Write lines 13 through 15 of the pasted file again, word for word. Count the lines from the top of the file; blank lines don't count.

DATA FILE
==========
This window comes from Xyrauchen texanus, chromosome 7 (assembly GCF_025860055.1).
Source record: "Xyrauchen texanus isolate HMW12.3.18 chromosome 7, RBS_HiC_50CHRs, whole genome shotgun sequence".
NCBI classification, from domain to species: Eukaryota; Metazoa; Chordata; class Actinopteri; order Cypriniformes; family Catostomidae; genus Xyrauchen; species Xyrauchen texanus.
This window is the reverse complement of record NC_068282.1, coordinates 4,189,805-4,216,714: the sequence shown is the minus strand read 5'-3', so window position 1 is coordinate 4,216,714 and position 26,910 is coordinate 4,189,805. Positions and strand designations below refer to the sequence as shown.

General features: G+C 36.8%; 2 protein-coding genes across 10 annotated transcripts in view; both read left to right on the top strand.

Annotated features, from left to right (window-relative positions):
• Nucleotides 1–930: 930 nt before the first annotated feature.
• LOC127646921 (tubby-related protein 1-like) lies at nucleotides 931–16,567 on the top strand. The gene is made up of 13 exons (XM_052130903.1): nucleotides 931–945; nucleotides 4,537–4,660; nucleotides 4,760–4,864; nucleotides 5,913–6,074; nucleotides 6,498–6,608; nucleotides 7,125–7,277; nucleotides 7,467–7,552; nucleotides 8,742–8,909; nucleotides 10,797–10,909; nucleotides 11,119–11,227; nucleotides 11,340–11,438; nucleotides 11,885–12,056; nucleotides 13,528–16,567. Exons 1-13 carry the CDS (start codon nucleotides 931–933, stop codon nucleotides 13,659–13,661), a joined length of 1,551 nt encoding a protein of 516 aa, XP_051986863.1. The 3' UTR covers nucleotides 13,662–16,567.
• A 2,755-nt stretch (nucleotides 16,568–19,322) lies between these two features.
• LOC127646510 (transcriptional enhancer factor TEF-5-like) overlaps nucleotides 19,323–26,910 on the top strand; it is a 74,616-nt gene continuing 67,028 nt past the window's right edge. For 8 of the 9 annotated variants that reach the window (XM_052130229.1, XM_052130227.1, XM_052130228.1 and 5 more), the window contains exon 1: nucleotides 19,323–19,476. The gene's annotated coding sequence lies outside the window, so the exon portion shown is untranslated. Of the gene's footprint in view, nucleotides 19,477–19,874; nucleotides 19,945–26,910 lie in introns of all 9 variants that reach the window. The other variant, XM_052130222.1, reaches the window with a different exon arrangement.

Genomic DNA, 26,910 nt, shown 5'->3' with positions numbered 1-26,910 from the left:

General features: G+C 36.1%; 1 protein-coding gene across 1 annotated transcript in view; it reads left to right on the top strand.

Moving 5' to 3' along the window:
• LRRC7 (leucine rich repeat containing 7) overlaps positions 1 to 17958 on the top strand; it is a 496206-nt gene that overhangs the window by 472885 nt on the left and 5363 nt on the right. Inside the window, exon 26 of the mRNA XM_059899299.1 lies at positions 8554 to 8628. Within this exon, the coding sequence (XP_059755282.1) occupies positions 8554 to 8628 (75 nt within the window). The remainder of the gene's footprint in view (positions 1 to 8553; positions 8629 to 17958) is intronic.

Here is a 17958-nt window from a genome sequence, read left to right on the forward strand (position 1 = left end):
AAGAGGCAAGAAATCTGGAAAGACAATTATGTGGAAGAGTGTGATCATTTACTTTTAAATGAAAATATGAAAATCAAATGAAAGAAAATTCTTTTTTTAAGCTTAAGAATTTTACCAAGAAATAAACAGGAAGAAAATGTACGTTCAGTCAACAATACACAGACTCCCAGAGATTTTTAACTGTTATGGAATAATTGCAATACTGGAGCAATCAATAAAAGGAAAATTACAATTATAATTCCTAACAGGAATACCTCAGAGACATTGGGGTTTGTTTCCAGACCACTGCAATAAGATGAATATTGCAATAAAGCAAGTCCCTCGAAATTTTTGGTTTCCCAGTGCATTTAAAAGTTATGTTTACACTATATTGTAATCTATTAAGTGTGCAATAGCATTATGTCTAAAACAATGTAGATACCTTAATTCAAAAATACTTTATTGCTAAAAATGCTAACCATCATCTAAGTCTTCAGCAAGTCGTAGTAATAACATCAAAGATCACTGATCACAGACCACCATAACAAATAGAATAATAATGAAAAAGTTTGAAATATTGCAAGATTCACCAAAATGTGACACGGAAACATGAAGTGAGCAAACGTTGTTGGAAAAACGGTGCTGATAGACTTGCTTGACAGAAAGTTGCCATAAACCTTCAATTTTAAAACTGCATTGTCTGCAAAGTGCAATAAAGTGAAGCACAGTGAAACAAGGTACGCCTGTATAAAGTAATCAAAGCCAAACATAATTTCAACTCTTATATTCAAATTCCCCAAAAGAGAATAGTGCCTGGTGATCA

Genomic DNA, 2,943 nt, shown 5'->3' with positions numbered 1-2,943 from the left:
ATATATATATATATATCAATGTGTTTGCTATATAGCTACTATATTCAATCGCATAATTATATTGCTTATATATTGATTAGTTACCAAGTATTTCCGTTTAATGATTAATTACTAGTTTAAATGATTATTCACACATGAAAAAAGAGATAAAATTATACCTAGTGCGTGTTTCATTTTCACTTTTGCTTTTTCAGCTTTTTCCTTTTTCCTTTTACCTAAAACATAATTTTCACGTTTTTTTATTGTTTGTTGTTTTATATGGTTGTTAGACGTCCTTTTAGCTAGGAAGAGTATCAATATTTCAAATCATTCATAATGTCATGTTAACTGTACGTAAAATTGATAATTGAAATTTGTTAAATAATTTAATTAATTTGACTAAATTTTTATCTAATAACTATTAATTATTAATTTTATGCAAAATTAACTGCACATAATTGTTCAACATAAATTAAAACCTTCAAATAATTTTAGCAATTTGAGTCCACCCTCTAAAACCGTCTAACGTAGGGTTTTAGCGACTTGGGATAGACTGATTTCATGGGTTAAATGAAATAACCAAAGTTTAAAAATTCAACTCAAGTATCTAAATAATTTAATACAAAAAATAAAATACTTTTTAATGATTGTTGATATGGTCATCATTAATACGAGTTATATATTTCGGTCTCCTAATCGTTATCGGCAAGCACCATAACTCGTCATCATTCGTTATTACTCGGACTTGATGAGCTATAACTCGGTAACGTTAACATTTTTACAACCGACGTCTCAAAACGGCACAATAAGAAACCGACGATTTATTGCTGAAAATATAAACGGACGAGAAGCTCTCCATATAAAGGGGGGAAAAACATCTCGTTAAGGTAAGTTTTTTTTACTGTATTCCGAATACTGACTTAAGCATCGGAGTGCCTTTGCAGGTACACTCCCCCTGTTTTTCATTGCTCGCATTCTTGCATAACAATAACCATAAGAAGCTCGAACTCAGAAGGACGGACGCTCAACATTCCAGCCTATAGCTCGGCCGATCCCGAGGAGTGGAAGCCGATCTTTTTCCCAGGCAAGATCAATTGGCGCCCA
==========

Moving 5' to 3' along the window:
• LRRC7 (leucine rich repeat containing 7) overlaps positions 1 to 17958 on the top strand; it is a 496206-nt gene that overhangs the window by 472885 nt on the left and 5363 nt on the right. Inside the window, exon 26 of the mRNA XM_059899299.1 lies at positions 8554 to 8628. Within this exon, the coding sequence (XP_059755282.1) occupies positions 8554 to 8628 (75 nt within the window). The remainder of the gene's footprint in view (positions 1 to 8553; positions 8629 to 17958) is intronic.

Here is a 17958-nt window from a genome sequence, read left to right on the forward strand (position 1 = left end):